10 Bowie Hidden Gems that are too Good to Ignore

Here is my list of Bowie’s hidden gems.  The tracks that shouldn’t be skipped or dismissed because they are just too good to ignore. The songs that were not released as singles. These songs are from the earlier part of his career spanning from 1967 to 1975. Most Bowie fans will be familiar with these tracks but for the casual Bowie listener or those new to the genius of Bowie should give these tracks a listen.

“Karma Man”

A continuity of the Tibetan theme explored in “Silly Boy Blue” released in 1967 as a possible B-side to “Let Me Sleep Beside You” it’s definitely worth a listen. Bowie had studied Tibetan Buddhism since 1965 the song explores these themes. The version available on Bowie at the Beeb is so much better than the original recorded version.

Stand out lyrics

“I see my times and who I’ve been
I only live now and I don’t know why”

“Letter to Hermoine”

This song was released on the 1969 David Bowie/Space Oddity album with the famous title track being the major hit.  This sad but beautiful lament to his then ex-girlfriend Hermoine Farthingale is a special song.  She must have meant a lot to him because they kept in touch most of his life.  They broke up in early 1969 when she went to Norway to take part in a film, Song of NorwayHe wore a T-Shirt with the words “m/s Song of Norway” in the video for “Where are we now?”

Stand out lyrics

“They say your life is going very well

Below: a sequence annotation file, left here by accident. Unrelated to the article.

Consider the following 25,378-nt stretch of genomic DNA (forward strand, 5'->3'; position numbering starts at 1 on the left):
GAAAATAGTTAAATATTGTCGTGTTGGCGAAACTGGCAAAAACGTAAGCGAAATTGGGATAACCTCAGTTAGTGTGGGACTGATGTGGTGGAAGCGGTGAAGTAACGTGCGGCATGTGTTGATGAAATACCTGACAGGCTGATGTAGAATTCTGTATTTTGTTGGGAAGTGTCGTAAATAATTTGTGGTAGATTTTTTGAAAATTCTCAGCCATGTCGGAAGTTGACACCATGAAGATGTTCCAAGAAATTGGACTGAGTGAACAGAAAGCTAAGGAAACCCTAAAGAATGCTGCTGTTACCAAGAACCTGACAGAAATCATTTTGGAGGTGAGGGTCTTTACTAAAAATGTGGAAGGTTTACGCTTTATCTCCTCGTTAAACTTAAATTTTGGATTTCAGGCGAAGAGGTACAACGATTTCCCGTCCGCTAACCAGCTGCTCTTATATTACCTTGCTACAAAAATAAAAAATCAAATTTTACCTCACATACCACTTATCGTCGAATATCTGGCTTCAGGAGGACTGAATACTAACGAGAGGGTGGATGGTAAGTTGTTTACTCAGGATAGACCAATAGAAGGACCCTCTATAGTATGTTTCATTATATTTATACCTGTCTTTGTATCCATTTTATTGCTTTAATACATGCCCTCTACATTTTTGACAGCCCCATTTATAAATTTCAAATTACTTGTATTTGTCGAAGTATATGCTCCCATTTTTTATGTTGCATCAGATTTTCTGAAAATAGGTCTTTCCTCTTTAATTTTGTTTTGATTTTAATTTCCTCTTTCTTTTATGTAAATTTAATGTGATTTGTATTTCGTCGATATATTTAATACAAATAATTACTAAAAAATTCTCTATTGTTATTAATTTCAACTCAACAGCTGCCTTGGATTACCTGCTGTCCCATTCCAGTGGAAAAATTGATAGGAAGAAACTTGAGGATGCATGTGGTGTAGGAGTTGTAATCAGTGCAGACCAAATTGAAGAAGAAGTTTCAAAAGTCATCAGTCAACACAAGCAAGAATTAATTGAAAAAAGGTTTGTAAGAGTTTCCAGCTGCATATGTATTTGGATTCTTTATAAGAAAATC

They say you sparkle like a different girl
But something tells me that you hide
When all the world is warm and tired
You cry a little in the dark
Well so do I”

“After All”

From the 1970 album “The Man Who Sold the World”, it has been described by biographer David Buckley as “the album’s hidden gem”, and by Nicholas Pegg as “one of Bowie’s most underrated recordings”. It’s a strange waltz/circus style tune with Nietzschian influenced lyrics. “Man is an obstacle, sad as the clown.” I always thought that the song might have been influenced by his half-brother Terry’s mental illness.

Stand out lyrics

“Please trip them gently, they don’t like to fall, oh by jingo
There’s no room for anger, we’re all very small, oh by jingo
We’re painting our faces and dressing in thoughts from the skies, from paradise”



From the fantastic album “Hunky Dory”.  It’s difficult to pick a hidden gem from Hunky Dory because if you skip any of the songs then you cannot call yourself a Bowie fan.  “Changes” and “Life on Mars.”, being the best-known songs. This song holds its own.  Its influenced by Buddhism and Occultism.   It refers to the magical society Golden Dawn and name-checks its most famous members, Aleister Crowley, as well as Heinrich HimmlerWinston Churchill and Juan Pujol (codename: Garbo). It’s a heavy song that finishes Side 1 of this outstanding album

Stand out lyrics

“I’m the twisted name on Garbo’s eyes
Living proof of Churchill’s lies, I’m destiny
I’m torn between the light and dark
Where others see their targets, divine symmetry”